"I'm 86 now. I don't think I will manage another novel," Grass told the regional daily Passauer Neue Presse in a pre-released interview to appear on Monday.
"My health does not allow me to take on projects that will last five or six years and that would be the amount needed to research a novel," added Grass.
He said he was devoting his time now to drawing and painting with watercolours. From this "creative activity", some "first texts" have already been produced, he said.
Grass achieved world fame with his debut novel, "The Tin Drum" in 1959, and has pressed his country for decades to face up to its Nazi past.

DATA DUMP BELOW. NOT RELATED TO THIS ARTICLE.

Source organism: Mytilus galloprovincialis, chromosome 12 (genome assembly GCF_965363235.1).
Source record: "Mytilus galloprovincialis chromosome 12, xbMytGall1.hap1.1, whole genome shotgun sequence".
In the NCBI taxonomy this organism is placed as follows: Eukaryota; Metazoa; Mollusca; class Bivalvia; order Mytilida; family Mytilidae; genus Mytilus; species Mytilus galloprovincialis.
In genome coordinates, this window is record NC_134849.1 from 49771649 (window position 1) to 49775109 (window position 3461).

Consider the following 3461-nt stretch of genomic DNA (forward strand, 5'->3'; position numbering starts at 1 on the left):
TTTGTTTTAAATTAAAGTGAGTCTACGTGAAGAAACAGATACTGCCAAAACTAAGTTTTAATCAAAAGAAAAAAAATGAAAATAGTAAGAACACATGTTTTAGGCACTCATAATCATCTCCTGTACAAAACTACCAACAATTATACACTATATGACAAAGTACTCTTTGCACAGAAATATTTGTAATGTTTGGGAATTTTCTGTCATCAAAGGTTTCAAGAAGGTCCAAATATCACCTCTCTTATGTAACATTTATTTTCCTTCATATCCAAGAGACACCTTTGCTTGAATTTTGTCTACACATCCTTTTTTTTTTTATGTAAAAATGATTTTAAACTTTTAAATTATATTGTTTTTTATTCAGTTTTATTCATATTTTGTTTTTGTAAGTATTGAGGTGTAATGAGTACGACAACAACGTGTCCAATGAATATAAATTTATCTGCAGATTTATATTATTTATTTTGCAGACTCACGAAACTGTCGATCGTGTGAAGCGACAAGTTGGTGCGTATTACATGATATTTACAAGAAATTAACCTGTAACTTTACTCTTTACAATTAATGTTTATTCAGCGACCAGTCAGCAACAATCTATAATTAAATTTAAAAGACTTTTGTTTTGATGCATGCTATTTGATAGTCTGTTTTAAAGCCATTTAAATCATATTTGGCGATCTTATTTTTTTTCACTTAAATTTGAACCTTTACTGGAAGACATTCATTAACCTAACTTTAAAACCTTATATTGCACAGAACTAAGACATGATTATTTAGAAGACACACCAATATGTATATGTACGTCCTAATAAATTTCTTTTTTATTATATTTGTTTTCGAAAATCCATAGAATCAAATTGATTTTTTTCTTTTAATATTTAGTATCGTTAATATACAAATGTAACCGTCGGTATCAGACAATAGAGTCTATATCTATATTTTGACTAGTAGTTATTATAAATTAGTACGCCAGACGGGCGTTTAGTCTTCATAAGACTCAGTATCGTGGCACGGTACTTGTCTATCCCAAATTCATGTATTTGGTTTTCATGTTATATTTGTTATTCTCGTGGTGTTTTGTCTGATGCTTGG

But he saw his substantial moral authority undermined by his 2006 admission, six decades after World War II, that he had been a member of Hitler's notorious Waffen SS as a 17-year-old.
He landed in hot water in 2012 when he penned a poem called "What must be said", in which he said he feared a nuclear-armed Israel "could wipe out the Iranian people" with a "first strike".
This sparked outrage both at home and abroad and he was declared persona non grata in Israel.